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Fourier transform infrared spectra data versus peroxide and anisidine values to determine oxidative stability of edible oils

Guillen, Maria D., Cabo, Nerea
Food chemistry 2002 v.77 no.4 pp. 503-510
Carthamus tinctorius, Fourier transform infrared spectroscopy, Helianthus annuus, absorbance, air, antioxidant activity, olive oil, oxidation, oxidative stability, peroxide value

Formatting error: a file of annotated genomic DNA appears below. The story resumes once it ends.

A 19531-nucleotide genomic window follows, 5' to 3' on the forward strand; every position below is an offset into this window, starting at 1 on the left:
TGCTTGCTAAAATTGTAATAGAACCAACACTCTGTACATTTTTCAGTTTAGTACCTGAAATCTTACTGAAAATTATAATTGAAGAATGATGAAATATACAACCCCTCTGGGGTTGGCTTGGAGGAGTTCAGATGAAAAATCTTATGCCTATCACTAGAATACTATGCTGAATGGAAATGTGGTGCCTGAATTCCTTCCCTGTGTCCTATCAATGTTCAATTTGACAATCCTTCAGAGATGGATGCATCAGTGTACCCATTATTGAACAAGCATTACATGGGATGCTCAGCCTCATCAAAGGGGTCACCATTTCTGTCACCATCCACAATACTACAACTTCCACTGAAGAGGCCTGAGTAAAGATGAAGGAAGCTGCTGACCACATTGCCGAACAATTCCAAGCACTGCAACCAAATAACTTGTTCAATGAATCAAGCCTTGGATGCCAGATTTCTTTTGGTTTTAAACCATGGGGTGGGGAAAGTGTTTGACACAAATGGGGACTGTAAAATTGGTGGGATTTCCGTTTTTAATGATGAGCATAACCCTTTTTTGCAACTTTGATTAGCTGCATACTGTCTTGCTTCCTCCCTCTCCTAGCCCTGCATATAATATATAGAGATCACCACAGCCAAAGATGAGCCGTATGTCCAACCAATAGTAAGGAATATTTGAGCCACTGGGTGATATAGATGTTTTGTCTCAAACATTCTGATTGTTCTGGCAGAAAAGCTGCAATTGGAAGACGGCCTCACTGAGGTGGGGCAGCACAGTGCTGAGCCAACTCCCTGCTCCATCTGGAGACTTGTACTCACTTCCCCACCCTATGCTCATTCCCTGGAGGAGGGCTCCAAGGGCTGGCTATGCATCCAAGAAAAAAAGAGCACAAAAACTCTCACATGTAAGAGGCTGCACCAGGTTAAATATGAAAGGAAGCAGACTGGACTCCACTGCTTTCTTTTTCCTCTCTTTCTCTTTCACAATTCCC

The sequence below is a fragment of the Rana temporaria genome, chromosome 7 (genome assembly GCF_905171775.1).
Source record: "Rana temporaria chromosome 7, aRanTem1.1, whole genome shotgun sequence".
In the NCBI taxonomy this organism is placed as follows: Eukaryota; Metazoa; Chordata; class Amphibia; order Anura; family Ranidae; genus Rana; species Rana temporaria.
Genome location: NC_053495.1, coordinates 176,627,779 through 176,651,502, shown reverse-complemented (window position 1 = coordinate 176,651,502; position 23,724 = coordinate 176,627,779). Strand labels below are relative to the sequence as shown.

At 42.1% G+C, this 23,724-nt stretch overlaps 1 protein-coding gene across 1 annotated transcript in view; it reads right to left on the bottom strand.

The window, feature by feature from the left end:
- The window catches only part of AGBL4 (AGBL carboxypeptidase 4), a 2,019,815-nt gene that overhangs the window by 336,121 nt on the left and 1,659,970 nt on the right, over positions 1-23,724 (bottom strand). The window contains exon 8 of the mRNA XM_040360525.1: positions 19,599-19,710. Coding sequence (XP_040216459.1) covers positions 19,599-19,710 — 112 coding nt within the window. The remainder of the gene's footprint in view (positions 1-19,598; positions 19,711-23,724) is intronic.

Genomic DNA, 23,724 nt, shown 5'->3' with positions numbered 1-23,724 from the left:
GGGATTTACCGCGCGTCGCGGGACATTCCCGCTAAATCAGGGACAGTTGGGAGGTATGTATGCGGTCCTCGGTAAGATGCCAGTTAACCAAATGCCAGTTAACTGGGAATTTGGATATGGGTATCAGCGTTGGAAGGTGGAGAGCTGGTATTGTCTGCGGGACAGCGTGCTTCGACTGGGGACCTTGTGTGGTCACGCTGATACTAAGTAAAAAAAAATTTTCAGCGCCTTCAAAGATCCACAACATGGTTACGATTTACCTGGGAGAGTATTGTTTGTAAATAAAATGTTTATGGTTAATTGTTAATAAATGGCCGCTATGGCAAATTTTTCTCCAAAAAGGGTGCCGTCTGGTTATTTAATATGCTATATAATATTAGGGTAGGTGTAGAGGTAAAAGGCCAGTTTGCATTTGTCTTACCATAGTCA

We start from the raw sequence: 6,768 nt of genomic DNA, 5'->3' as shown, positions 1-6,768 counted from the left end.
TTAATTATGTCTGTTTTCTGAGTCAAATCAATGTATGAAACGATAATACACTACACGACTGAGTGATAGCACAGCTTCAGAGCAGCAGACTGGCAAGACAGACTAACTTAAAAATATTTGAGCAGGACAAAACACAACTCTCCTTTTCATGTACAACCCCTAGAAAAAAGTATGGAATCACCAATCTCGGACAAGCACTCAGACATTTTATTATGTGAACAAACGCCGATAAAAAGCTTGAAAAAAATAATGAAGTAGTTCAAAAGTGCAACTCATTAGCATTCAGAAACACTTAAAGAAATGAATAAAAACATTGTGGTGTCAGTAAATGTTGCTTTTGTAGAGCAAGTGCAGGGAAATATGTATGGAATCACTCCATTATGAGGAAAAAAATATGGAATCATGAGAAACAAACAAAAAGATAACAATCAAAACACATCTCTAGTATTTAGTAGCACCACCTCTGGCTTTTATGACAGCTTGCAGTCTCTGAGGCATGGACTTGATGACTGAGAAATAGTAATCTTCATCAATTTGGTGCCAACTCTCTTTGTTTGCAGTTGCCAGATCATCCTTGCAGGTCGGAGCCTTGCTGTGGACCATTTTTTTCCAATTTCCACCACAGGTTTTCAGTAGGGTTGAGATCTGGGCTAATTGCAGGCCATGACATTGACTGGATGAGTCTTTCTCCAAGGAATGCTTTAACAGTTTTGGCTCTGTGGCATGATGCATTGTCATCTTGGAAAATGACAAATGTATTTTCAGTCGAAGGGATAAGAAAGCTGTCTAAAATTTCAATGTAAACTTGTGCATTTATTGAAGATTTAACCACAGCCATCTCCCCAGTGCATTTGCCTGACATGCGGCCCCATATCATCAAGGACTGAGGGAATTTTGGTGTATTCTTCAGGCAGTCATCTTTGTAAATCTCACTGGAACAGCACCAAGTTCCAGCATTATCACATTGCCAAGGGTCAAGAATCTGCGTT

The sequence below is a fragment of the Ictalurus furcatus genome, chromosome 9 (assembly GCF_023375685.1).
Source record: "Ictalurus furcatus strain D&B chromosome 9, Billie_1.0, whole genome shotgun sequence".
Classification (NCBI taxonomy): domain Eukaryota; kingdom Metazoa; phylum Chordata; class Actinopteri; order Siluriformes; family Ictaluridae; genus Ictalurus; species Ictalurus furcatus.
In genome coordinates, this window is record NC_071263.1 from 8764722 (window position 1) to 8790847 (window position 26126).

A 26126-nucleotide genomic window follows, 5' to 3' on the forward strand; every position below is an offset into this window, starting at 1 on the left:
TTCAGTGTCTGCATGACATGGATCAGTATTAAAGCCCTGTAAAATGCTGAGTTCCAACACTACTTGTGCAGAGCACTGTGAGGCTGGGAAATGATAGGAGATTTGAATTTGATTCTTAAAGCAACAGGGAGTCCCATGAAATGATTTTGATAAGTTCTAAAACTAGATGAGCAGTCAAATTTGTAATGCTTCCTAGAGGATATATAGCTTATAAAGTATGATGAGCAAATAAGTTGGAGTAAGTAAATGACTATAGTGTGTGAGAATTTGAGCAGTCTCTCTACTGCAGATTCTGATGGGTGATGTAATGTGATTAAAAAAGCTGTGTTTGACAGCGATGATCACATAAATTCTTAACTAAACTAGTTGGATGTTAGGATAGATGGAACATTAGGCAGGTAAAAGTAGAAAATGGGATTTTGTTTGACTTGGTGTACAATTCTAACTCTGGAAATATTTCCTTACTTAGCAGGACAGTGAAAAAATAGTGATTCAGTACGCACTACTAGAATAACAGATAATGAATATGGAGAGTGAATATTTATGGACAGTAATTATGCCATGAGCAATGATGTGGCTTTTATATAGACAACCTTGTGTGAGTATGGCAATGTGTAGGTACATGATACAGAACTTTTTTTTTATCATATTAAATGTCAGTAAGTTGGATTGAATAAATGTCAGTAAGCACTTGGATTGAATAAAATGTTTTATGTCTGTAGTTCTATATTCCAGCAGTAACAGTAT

Different edible oils, including safflower, sunflower, rapeseed and olive oils, were submitted to oxidation in a convection oven with air circulating at 70 °C. Their oxidation process was monitored by Fourier transform infrared spectroscopy by periodically collecting duplicate spectra from films of pure oil between two KBr disks. The frequency and absorbance of each infrared band were automatically registered by a macro program. Classic chemical methods for determining primary and secondary oxidation products, such as peroxide value and anisidine value respectively, were determined periodically. Changes observed in infrared data are useful indicators of edible oils oxidative stability and are closely related to changes observed in peroxide and anisidine values in the course of the oxidation of the samples. Fourier transform infrared spectroscopy may be able to substitute classic oxidation indices in the determination of oxidative stability or antioxidant activity due to its simplicity, low cost and time saving.